Cowboy Concrete Critique
Concrete cowboy (2020) Film critic, a film made by Ricky staub, and featuring Idris elba, Caleb McLaughlin, Lorraine Toussaint, Jharrel Jerome, Clifford “Method Man” Smith, Byron bowers, Ivannah-Mercedes, Swen Temmel, Patrick mcdade, Michael ta’bon, Jamil Prattis, Jennifer butler, Liz Priestley, Kristoffe Brodeur, and Devenie Young.
Hollywood may sanctify cowboys to almost legendary status as relics of bygone eras, but what does that do with the real ones that still exist to this day? Living in big cities, however, and far from the John Wayne archetype. Will they also have their legendary status?
Concrete cowboy, Ricky Staub’s directorial debut, is not just a look at the lives of black urban cowboys, but an assurance that they exist in the first place as well as a defense of their stature in the modern world.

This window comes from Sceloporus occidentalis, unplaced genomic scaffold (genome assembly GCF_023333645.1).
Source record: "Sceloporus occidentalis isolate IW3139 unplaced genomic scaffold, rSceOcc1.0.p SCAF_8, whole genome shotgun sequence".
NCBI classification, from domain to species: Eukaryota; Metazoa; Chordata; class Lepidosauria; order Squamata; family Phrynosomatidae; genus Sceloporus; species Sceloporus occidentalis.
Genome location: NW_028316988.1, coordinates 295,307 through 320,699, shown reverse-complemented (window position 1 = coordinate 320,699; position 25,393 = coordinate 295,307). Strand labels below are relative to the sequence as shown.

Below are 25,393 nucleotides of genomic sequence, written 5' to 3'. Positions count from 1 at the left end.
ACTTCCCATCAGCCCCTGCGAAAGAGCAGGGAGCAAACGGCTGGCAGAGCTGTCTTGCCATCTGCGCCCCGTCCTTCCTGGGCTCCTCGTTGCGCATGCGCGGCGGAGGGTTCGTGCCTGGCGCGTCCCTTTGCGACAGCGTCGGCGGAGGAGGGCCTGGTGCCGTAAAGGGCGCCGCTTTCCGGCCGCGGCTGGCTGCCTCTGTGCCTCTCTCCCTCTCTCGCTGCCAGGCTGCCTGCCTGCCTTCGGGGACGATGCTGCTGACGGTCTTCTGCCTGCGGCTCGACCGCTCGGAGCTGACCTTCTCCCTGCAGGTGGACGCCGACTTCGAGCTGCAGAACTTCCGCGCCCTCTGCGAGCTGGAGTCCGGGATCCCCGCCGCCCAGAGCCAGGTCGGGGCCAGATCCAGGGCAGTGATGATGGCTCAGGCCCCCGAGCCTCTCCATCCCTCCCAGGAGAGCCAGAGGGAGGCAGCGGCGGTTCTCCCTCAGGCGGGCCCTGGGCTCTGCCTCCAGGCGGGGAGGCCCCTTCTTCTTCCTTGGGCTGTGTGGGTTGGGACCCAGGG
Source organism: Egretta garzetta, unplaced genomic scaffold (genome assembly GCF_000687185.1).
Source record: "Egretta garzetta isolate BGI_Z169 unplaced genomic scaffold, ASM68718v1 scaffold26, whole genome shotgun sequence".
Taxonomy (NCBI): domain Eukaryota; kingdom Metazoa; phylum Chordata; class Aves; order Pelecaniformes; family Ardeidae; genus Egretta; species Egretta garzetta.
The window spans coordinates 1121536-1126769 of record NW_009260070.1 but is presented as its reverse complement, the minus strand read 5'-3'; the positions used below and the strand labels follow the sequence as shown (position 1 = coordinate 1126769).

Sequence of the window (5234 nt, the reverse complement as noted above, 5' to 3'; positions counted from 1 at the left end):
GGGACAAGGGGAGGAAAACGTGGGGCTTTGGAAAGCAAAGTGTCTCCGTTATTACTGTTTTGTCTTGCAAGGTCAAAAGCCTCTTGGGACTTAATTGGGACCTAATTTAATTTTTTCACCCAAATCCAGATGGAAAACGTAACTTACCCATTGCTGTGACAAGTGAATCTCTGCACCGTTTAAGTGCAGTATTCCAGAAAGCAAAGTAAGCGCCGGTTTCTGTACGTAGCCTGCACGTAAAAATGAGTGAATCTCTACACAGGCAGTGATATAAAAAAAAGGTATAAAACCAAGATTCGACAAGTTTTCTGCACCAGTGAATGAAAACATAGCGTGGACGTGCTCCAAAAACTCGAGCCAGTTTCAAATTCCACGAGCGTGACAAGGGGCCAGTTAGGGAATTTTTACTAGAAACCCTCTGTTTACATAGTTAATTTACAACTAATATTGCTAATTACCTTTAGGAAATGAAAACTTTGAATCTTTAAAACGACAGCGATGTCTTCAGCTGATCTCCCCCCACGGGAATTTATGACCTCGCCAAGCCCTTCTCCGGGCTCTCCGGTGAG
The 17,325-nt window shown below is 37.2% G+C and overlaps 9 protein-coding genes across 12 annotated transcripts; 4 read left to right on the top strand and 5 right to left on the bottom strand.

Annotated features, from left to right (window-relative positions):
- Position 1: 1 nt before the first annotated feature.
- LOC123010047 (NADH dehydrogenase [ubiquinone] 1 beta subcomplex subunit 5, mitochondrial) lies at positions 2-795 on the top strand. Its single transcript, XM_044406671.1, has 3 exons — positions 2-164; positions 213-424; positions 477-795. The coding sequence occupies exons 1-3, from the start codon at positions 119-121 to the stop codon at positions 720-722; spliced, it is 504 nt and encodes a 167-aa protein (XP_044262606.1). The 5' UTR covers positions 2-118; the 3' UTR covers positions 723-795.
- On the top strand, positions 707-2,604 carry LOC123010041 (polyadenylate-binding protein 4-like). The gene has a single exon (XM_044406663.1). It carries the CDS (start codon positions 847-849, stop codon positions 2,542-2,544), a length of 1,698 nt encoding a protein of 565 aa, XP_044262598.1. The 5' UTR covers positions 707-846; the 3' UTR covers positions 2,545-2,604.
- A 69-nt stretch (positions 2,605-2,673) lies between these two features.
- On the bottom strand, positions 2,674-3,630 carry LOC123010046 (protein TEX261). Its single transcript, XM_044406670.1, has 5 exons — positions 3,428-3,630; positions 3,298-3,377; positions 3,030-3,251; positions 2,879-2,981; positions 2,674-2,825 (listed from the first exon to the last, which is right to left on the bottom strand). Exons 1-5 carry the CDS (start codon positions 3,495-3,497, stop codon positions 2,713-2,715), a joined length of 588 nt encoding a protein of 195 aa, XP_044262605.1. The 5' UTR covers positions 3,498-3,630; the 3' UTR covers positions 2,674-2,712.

Cole (Caleb McLaughlin), an African-American teenager plagued by disciplinary problems and a growing list of deportations, is suddenly uprooted from his life in Detroit by his working-class mother (Liz Priestley), who is afraid of getting steer too far down a dangerous path. She rejects him in Philadelphia, their hometown, at the doorstep of his former father, Harp (Idris Elba), who looks at Cole with a cold shoulder. Things get all the more distant between them when Cole learns about Harp’s urban equestrian lifestyle – something that is more or less alien to a modern city kid like him – and Harp doesn’t feel like letting go. connecting with Cole outside of anything but hard work around the horse. stables. To make matters worse: there’s only beer and slices of cheese in the fridge, Cole has to share his room with an adult horse, and even neighbor Nessie (Lorraine Toussaint) doesn’t help (as she refuses to do). interfere with Harp’s parenting style).